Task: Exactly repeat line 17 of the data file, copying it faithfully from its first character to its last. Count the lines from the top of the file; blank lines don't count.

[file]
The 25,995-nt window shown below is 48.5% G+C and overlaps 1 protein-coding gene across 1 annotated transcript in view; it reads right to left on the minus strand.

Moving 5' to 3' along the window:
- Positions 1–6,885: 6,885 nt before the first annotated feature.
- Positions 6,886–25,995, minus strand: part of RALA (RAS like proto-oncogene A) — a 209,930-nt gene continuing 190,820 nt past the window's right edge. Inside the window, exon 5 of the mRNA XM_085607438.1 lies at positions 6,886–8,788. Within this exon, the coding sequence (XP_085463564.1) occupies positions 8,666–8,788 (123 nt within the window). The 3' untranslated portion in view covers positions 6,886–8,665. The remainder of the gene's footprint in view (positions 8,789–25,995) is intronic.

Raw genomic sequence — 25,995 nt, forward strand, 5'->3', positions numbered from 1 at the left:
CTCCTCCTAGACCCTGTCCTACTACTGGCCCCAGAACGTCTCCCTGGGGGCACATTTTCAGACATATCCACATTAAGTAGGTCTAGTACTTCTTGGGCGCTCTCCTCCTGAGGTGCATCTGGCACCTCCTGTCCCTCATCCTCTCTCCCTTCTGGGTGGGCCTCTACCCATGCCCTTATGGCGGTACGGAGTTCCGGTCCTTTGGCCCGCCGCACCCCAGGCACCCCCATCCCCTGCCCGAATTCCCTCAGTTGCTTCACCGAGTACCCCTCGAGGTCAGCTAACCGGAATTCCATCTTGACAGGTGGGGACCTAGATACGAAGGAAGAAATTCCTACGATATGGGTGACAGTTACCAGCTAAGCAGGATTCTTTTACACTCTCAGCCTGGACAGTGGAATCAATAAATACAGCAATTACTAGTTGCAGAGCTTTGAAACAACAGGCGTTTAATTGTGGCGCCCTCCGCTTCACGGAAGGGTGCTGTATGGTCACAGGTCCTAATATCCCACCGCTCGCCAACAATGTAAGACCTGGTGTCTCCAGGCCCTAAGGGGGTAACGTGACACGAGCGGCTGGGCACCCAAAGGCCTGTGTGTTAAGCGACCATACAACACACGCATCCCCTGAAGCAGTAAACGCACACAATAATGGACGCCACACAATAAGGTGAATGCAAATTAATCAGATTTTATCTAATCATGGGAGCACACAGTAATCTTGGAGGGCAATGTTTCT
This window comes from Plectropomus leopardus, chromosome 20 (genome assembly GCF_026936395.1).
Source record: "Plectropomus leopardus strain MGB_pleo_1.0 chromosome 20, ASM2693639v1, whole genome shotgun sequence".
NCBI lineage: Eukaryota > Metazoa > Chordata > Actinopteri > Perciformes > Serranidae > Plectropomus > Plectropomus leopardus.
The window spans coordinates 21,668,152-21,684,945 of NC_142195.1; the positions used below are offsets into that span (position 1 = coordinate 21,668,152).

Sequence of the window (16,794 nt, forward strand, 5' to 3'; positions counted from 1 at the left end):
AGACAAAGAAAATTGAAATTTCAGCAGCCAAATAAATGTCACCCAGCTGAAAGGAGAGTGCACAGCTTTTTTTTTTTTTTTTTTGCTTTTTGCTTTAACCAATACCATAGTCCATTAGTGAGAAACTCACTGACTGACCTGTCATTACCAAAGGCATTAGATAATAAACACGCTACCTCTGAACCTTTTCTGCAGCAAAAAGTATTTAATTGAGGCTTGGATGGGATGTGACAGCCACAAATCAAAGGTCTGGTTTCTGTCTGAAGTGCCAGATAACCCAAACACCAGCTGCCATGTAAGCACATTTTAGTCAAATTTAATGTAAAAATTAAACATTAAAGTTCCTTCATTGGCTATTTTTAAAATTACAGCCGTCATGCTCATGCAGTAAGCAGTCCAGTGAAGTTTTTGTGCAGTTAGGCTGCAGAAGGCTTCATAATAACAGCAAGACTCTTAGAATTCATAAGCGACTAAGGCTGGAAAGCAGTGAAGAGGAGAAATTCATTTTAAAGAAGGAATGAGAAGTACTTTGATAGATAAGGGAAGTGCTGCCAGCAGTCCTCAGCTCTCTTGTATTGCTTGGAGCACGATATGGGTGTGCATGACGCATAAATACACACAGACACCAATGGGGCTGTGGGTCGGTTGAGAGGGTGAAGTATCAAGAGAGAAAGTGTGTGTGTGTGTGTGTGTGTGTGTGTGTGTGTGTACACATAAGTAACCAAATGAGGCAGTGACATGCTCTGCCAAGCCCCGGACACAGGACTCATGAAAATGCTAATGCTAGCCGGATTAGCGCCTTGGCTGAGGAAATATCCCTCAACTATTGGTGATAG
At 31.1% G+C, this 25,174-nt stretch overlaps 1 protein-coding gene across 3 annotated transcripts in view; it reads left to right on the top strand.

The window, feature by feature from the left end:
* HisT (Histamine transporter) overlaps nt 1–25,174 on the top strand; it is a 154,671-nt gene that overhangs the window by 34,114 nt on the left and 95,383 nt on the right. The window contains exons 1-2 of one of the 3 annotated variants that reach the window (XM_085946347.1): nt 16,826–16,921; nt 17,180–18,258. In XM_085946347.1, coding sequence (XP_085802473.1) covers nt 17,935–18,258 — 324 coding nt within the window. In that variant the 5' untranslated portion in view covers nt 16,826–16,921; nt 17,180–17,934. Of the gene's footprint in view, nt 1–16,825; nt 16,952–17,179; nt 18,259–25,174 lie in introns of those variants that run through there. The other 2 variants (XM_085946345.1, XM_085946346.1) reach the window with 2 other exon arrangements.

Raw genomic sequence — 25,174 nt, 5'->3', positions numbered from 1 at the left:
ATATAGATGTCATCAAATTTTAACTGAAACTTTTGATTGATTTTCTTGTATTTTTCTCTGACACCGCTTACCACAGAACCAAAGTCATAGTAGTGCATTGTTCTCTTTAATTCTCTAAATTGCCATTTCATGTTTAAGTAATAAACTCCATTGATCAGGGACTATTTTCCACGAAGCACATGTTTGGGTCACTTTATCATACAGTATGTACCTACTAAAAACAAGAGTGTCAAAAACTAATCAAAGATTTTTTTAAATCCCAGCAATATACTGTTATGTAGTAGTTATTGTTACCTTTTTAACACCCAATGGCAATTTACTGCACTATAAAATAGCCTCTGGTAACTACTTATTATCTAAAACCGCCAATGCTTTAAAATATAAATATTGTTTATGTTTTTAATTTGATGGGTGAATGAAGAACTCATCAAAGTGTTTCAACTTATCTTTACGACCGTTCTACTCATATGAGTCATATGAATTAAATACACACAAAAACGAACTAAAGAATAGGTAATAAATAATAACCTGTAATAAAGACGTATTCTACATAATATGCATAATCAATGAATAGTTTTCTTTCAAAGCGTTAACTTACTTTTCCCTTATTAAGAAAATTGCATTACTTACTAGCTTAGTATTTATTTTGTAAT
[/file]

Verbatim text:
ATATAGATGTCATCAAATTTTAACTGAAACTTTTGATTGATTTTCTTGTATTTTTCTCTGACACCGCTTACCACAGAACCAAAGTCATAGTAGTGCATTGTTCTCTTTAATTCTCTAAATTGCCATTTCATGTTTAAGTAATAAACTCCATTGATCAGGGACTATTTTCCACGAAGCACATGTTTGGGTCACTTTATCATACAGTATGTACCTACTAAAAACAAGAGTGTCAAAAACTAATCAAAGATTTTTTTAAATCCCAGCAATATACTGTTATGTAGTAGTTATTGTTACCTTTTTAACACCCAATGGCAATTTACTGCACTATAAAATAGCCTCTGGTAACTACTTATTATCTAAAACCGCCAATGCTTTAAAATATAAATATTGTTTATGTTTTTAATTTGATGGGTGAATGAAGAACTCATCAAAGTGTTTCAACTTATCTTTACGACCGTTCTACTCATATGAGTCATATGAATTAAATACACACAAAAACGAACTAAAGAATAGGTAATAAATAATAACCTGTAATAAAGACGTATTCTACATAATATGCATAATCAATGAATAGTTTTCTTTCAAAGCGTTAACTTACTTTTCCCTTATTAAGAAAATTGCATTACTTACTAGCTTAGTATTTATTTTGTAAT